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And on the third day of the war we went to one of the hotels where they had evacuated those who had fled the disaster on Saturday. We brought pacifiers and diapers and illustrated books. We invited the children to gather in a circle and tried to ease their minds with a story time.
As soon as you entered the lobby, you could recognize them, “the evacuees”: many families from rural and urban areas, adults, children and teenagers. Distinctive in their transience, in their bewilderment. The place was a resort and the setting was of a family vacation, but somehow everything was distorted, too serious, not the way it should be.
Only the day before yesterday they were shaken from their beds in horror and saw their neighbors being slaughtered, their houses burned, and they are still running barefoot, babies and old people in their arms; they came here from the inferno. As if from another planet. And when we came closer and sat among them, even when we hugged and they told us a little, even when a smile curved into their sighs, a sense of foreignness flickered in them, something disturbed in their body language. We saw refugees, survivors of a pogrom. We saw the same persecuted Jews we were taught about in history books, only now they were sitting in a hotel lobby holding an iPhone.
The story time was a failure. People kept coming in and out, children were running around, and there was a lot of noise. We invited them to sit in a circle, and the parents, exhausted, tried in faint voices to encourage them to join us, but the children would not listen. Their eyes glazed, they wanted nothing more than to sink into the screens, or shyly bury themselves in their grandmothers’ laps, or overwhelmed by sugar, stuffed with sweets—in every corner there were boxes of ice cream and chocolate and cookies—they ran around, stricken with trauma and adrenaline, wild with energy, romping or crying. No one felt like listening to a story.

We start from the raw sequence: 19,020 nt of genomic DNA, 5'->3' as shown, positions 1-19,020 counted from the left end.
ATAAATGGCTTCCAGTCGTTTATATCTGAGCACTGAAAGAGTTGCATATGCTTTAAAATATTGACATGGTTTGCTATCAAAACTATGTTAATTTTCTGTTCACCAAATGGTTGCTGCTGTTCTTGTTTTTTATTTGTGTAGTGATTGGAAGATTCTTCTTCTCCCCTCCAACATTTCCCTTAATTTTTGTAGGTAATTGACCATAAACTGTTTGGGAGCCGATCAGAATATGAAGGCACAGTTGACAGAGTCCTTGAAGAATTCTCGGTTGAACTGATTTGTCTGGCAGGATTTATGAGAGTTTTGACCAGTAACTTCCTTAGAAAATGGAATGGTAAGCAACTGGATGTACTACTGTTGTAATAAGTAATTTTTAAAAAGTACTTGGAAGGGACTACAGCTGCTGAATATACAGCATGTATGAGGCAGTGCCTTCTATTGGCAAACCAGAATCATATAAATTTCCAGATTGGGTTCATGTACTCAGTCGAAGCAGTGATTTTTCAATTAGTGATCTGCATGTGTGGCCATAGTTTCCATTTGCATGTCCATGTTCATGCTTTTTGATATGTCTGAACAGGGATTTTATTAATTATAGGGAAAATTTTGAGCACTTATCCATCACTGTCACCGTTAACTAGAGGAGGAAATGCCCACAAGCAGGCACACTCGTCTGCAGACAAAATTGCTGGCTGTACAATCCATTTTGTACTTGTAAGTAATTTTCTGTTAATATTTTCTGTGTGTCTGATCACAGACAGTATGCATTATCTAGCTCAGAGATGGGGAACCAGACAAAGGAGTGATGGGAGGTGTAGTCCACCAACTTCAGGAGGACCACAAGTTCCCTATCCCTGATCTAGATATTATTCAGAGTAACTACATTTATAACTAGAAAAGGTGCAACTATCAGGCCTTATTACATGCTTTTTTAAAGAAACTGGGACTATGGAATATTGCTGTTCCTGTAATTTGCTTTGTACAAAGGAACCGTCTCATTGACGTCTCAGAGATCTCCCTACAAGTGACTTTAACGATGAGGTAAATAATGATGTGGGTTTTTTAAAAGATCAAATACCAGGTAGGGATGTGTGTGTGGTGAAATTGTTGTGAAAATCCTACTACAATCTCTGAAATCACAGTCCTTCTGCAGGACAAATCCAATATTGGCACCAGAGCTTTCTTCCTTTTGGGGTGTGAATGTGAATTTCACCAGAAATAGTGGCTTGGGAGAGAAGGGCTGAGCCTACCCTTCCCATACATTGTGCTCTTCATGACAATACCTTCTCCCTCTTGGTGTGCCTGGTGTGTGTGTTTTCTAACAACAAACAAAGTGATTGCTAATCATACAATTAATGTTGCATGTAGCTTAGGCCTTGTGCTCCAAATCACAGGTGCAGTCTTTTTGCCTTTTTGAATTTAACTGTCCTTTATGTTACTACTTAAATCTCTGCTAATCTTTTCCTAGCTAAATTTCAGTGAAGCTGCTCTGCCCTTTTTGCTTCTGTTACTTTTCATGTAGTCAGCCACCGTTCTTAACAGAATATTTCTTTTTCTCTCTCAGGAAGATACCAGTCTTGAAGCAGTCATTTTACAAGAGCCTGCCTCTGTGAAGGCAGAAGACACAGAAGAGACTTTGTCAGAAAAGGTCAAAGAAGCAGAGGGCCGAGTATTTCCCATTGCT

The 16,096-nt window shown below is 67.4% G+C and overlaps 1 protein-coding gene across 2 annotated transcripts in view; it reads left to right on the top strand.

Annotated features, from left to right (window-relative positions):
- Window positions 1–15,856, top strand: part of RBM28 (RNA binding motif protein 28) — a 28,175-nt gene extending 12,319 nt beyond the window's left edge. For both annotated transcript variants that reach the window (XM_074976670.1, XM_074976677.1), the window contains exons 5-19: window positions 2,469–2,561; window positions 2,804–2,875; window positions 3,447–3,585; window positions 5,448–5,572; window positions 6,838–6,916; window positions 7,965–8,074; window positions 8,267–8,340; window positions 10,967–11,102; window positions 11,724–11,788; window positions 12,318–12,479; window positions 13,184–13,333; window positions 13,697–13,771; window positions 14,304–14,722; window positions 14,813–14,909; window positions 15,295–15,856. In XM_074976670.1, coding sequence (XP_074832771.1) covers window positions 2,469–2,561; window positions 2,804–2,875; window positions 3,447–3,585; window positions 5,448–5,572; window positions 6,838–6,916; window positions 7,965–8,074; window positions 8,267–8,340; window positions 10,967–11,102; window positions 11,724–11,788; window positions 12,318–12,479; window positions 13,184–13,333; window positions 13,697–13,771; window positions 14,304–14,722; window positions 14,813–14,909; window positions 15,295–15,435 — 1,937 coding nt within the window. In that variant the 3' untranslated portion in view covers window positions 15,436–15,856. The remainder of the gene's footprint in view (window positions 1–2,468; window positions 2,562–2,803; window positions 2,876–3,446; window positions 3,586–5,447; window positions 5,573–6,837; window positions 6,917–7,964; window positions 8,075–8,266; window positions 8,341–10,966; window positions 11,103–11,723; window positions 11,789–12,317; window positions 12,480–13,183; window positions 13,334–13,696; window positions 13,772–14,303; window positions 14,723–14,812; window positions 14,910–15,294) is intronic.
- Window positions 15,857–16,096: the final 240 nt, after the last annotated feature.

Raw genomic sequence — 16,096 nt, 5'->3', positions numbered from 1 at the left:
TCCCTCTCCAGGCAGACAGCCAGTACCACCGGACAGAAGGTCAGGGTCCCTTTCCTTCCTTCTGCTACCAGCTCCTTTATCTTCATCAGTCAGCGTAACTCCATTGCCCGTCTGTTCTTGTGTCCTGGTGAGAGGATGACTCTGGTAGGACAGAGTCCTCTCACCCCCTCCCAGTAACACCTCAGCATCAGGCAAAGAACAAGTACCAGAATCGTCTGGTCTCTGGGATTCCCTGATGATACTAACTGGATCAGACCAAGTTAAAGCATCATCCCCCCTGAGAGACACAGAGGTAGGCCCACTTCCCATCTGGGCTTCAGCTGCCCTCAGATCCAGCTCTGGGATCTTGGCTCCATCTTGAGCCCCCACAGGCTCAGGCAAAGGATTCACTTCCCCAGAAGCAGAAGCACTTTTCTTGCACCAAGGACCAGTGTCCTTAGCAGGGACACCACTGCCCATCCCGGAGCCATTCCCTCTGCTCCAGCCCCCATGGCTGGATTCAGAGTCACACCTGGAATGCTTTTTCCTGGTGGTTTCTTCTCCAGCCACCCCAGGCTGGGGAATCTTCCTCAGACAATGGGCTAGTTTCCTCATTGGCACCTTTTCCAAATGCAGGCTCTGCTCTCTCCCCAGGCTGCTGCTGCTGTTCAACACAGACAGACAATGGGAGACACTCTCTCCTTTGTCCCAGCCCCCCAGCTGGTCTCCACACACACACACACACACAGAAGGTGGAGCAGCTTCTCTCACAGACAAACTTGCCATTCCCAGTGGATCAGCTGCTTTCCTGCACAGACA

Life here in Israel has fallen out of time. Hours run out and disappear, and days melt into nights. Sirens come and go, rockets fall and the hospitals are overcrowded. More and more soldiers make their way south. And yet another prayer for their safety is whispered on our lips, and now there is a second front on our northern border. Most of us are still in shock, still stunned by the nightmare we woke up to on that Saturday morning. Still rubbing our eyes, we are already in the midst of a full-scale war. Every morning you have that moment of awakening, when the heart suddenly remembers what has happened, and everything in it is frantic. Our country has changed unrecognizably overnight.
Living in Israel in the shadow of the conflict is a state of perpetual emergency. We have had our share of wars and bereavement, and so, so many of our soldiers have lost their lives defending the homeland, and so many civilians have died in terrorist attacks. We are tough and rugged Middle Easterners who have been living here by our swords for 75 years. We are more different and at odds and torn and divided than ever. A civil war almost broke out here last summer. There is only one thing we agree on—right and left, settlers in the West Bank and activists against the occupation—we all acknowledge the fact that we could not have survived in this tough neighborhood without our military superiority. Our security resilience stands above all differences.
And such a thing has never happened to us. Abysmal darkness. Our sovereignty has never ever been violated like this. Hamas broke through the fences into Israel and set out on a barbaric killing rampage against our civilian population. 1,400 people were killed. The hand writes but the heart still refuses to understand its language: We were massacred. Generations eliminated, communities wiped out. And as incomprehensible as the horror may be, the greatest nightmare is still happening: More than 200 of us are being held hostage in Gaza. Our children have been kidnapped, our elderly have been kidnapped. We, who spent five years overwhelmed with worry for one soldier of ours who was captured by Hamas. We, Israelis, who are we now?